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Being particularly interested in the dental phase of child health, I have given much study to this part of the problem. Using all available evidence, gathered from authentic and accepted studies, a method of procedure has gradually unfolded that, at least, offers an avenue of exploration that may reveal the answer. I presented the basis for such thinking to a conference on dental health at the Children's Bureau in February. Since that time I have been editing the report with a view to its publication. This job is now completed and I will be very glad to submit a copy, in the very near future, for incorporatiou in your record, if you so desire.
I think you will be interested in the fact that I have attempted to show that it is entirely possible in a period of 7 years following a program inauguration, using less than 5 percent of the available dental manpower, to graduate every child in the United States into adult life with a maximum mouth health. This maximum can be attained at a cost of about $2.50 per child per year. It is of further interest to note that such a program can be made 8h-percent self-sustaining—that no encroachment will be made on private practice, it will in fact be helped—and that such dentists as are employed can be paid a yearly salary 35 percent above the average dental net income as reported by the Department of Commerce for the years 1929-39.
Subsidy for the implementation of such a program must be forthcoming from some source and, of course, much preliminary study is necessary. Such study can be accompanied by proper demonstrations that will provide excellent service at a cost that is unbelievably low, once the initial installations are accomplished.
I might add that the plan is in complete accord with the principles enunciated by the American Dental Association.
As a matter of purely personal thought, I am convinced that every phase of maternal and child-health procedures must be completely integrated in a general over-all pattern.
Thanking you for your letter and complimenting you for your vision and courage, Sincerely yours,
WM. C. WERB, Jr.
CaILDREN'S DENTAL CLINICS OF THE
Philadelphia, Pa., June 24, 1946. Hon. CLAUDE PEPPER,
United States Senate, Washington, D. C. MY DEAR SENATOR PEPPER: I am in receipt of your telegram of June 17 relative to a prepared statement regarding Maternal and Child Welfare Act of 1945, S. 1318.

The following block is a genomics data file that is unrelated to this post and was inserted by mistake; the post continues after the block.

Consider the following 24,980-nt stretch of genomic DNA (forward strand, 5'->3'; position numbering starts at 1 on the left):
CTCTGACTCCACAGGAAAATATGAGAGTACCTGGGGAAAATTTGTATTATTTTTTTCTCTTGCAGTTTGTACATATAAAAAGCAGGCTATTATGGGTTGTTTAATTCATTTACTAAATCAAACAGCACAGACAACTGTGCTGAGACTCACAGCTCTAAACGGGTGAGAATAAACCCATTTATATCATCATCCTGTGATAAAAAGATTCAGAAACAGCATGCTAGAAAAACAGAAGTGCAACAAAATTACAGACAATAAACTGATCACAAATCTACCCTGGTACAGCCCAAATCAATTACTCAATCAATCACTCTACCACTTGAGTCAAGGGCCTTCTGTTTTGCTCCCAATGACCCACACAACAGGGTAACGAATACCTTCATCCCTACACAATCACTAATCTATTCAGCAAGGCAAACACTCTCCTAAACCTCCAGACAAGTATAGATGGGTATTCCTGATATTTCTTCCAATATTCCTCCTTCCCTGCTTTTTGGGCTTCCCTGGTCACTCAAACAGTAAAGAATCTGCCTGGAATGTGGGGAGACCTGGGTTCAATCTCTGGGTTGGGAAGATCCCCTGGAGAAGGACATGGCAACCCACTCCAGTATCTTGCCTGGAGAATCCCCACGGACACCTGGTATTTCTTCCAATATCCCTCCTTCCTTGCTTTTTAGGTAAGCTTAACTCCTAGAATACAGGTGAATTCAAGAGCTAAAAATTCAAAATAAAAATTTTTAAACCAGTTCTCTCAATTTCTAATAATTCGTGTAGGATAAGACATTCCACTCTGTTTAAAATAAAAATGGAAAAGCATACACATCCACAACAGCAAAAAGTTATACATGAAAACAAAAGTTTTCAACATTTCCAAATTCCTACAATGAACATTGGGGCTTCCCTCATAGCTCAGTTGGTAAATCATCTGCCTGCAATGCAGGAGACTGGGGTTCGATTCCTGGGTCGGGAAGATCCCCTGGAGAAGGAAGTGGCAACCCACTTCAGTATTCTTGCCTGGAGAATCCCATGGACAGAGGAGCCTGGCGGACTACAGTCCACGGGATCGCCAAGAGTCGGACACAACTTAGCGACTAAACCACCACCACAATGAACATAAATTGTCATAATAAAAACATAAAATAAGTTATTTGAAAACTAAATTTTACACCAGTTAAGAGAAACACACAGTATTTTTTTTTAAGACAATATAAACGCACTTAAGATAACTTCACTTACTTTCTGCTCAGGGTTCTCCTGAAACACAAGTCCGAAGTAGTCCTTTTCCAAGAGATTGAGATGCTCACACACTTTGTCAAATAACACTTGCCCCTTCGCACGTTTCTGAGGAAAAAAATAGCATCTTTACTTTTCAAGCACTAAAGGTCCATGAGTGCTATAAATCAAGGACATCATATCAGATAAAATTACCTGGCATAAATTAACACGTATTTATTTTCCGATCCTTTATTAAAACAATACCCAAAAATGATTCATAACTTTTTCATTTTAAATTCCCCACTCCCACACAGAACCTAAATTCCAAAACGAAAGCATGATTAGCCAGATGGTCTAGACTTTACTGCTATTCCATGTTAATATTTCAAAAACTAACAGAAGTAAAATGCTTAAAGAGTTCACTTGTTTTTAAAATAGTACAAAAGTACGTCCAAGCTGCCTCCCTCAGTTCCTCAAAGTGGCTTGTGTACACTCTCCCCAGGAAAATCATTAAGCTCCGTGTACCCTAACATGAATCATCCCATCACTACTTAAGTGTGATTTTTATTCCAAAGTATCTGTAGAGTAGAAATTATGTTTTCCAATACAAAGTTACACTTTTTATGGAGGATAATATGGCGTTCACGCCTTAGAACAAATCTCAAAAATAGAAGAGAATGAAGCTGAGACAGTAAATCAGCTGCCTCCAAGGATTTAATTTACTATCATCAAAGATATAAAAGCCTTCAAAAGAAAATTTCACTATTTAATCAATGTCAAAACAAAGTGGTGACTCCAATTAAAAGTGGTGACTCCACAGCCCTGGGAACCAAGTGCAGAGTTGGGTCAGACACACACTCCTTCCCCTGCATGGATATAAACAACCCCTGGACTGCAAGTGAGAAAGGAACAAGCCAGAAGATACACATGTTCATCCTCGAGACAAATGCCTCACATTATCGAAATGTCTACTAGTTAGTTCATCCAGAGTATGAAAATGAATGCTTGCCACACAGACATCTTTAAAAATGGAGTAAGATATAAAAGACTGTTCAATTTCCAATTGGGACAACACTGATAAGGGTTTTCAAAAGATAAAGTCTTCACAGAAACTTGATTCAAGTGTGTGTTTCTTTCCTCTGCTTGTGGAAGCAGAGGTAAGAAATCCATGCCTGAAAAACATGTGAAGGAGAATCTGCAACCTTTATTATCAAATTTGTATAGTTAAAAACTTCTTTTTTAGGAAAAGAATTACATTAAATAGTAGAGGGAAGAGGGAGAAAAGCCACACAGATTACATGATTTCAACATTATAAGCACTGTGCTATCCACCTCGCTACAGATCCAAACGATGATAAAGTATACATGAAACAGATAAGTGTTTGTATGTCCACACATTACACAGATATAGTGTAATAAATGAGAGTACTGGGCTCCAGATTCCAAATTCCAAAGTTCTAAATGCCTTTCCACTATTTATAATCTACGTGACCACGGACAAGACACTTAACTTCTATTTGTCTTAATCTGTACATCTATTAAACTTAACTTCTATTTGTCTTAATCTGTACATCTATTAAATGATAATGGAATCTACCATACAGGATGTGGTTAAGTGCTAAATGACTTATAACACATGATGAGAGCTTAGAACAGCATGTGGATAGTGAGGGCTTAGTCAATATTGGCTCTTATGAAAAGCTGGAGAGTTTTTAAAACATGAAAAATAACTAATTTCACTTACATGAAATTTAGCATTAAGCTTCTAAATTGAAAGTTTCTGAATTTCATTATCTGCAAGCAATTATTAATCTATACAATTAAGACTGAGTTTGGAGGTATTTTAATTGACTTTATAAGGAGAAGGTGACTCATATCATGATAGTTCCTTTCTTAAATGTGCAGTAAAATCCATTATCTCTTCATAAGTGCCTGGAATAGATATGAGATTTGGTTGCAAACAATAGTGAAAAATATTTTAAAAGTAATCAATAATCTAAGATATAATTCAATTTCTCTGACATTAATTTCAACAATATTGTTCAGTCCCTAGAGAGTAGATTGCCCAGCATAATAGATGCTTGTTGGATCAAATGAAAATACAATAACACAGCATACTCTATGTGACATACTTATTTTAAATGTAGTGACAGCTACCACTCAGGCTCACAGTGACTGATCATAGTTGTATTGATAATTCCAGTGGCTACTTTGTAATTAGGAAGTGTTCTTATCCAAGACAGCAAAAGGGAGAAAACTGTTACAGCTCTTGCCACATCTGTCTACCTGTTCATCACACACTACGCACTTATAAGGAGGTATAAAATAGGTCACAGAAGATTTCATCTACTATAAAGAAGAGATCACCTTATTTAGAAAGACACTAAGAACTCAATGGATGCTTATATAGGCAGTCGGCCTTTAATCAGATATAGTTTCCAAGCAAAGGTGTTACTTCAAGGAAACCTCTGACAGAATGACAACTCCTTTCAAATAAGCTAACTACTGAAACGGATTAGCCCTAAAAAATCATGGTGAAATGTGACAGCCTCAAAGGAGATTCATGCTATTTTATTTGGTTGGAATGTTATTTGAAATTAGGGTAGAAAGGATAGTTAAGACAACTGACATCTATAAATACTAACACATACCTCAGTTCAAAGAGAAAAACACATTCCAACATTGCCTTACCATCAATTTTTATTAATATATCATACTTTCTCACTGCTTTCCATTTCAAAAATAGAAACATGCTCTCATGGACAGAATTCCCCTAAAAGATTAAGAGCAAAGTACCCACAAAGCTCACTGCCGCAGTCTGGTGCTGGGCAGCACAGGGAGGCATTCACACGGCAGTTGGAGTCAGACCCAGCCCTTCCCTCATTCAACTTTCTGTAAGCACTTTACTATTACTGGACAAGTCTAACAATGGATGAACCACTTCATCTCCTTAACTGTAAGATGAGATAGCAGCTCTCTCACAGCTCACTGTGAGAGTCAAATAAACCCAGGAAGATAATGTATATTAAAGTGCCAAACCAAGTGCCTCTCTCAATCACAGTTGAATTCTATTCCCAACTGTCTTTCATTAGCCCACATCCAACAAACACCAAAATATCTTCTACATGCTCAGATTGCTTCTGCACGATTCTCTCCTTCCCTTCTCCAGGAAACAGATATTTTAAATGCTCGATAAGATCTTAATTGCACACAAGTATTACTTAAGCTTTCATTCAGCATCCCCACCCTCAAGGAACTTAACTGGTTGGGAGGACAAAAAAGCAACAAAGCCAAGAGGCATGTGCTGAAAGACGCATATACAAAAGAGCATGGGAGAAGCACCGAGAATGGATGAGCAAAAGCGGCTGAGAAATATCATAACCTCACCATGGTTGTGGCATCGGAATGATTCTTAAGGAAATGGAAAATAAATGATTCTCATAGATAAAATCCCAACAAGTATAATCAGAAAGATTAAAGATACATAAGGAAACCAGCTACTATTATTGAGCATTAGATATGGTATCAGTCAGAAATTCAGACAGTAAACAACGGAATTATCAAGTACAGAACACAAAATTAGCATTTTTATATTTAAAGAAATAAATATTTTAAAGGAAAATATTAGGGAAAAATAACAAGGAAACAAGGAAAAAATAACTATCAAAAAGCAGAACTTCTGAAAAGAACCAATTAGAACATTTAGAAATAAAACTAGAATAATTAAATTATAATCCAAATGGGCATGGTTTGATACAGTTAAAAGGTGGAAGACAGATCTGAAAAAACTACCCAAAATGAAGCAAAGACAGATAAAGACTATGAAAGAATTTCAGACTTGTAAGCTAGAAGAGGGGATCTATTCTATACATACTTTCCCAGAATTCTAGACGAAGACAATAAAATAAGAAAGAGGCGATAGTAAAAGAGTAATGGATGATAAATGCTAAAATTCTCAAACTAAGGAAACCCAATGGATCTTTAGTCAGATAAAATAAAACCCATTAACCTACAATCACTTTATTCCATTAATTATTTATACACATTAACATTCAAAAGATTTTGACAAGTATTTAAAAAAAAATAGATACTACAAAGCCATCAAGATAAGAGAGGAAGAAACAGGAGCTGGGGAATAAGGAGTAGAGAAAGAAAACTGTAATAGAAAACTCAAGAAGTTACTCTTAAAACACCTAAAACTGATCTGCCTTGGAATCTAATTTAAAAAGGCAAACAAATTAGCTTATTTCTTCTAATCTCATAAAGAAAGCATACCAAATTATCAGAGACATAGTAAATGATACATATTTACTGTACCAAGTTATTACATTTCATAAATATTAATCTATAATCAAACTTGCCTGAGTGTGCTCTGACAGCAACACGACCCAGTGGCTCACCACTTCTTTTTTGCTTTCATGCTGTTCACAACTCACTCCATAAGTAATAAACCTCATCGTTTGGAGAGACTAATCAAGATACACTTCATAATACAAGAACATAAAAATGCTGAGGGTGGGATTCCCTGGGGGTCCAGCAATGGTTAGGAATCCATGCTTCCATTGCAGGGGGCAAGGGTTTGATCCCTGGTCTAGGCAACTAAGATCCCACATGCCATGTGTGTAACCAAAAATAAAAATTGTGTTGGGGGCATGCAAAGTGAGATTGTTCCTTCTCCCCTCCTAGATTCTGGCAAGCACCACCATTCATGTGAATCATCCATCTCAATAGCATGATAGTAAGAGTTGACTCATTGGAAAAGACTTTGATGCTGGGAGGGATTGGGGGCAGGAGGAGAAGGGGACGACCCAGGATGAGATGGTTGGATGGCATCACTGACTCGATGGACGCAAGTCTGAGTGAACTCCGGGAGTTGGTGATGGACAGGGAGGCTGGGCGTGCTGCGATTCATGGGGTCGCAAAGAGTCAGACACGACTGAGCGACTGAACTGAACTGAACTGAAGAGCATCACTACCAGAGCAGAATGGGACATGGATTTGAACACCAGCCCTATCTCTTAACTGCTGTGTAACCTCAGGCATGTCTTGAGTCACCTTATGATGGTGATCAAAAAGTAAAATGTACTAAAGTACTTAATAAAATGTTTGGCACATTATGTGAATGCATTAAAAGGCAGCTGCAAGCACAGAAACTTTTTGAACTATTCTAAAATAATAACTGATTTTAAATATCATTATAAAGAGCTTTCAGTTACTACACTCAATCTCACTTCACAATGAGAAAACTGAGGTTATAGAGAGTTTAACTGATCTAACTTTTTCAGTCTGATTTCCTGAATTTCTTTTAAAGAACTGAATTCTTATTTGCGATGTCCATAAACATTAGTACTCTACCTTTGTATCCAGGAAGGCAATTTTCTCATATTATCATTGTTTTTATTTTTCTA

The Council of Social Agencies of the Community Fund of Philadelphia and vicinity of which we are a member agency, has compiled and forwarded to you a prepared statement which is a condensation of all interested agencies official statements relative to the bill. I trust this expression of opinion will be satisfactory to all concerned. Respectfully,
WM. C. WEBB, Jr.
COMMITTEE FOR THE NATION'S HEALTH,
Washington 1, D. C., June 19, 1946. Senator CLAUDE PEPPER,
Senate Office Building, Washington, D. C. DEAR SENATOR PEPPER: I write with reference to your maternal and child. care bill, S. 1318, on which I understand you are opening hearings in the near future.
The Committee for the Nation's Health is formally on record in favor of a general national health program, of which provision for care of children and mothers is an important part. Thus we recognize the need for making good medical care and preventive measures more fully available to mothers and children, and are heartily in favor of the prompt passage of legislation to this end.
S. 1318 would provide for the care of all persons under 21 and of women at the time of maternity. This care would be supported mainly by Federal funds derived from general revenues. The cost of such a program if fully carried out would be about $1,000,000,000 a year.
We do not believe that this proposal is practicable or that it is necessary to accomplish the end in view.
It is not practicable because appropriations on the scale necessary to effectuate the program would be unlikely, and insufficient appropriations would probably lead to the establishment of a means test, to restrict the number eligible for care.
The measure is not necessary because a better alternative is already before Congress, namely the use of the insurance principle as the main base of support for medical care for the bulk of the population, including children and mothers. The insurance principle utilizes and organizes the existing expenditures for medical care by individuals and families. Appropriations from general revenues in relatively small amounts must supplement insurance payments for special purposes or for special groups of the population.
The purposes of S. 1318 can best be accomplished by enacting H. R. 4730 and S. 1606, with amendments already proposed that would strengthen the maternal and child health provisions now in these bills.
I appreciate that there may be delay in the passage of the general national health program. Meanwhile progress may nevertheless be made. The interim might best be covered by legislation enlarging the annual appropriations now made available to the United States Children's Bureau for maternal and child health services. Sincerely yours,
MICHAEL M. DAVIS, Chairman, Executive Committee.
THE AMERICAN PUBLIC HEALTH ASSOCIATION,
New York 19, N. Y., June 19, 1946. Hon. CLAUDE PEPPER,
Senate Office Building, Washington, D. C. DEAR SENATOR PEPPER: The American Public Health Association welcomes the opportunity to present a statement bearing on the maternal and child-welfare bill, S. 1318.
By order of my board I present for your information and that of the committee, with the request that it be included in the record, a statement of the principles which the association has adopted bearing on this subject.
We think it appropriate to state our opinion in this form because we are aware of pending amendments to this bill which may bring it more fully into accord with our principles and we recognize that there are potential changes to be brought about by the proposed reorganization of Federal agencies which may have a large effect on the extent to which this bill conforms to our declared principles. Very respectfully yours,
REGINALD M. ATWATER, M. D.,
Executive Secretary. [Reprinted from American Journal of Public Health, vol. 34, No. 12, December 1944.
Published by the American Public Health Association, New York, N. Y.]
MEDICAL CARE IN A NATIONAL HEALTH PROGRAM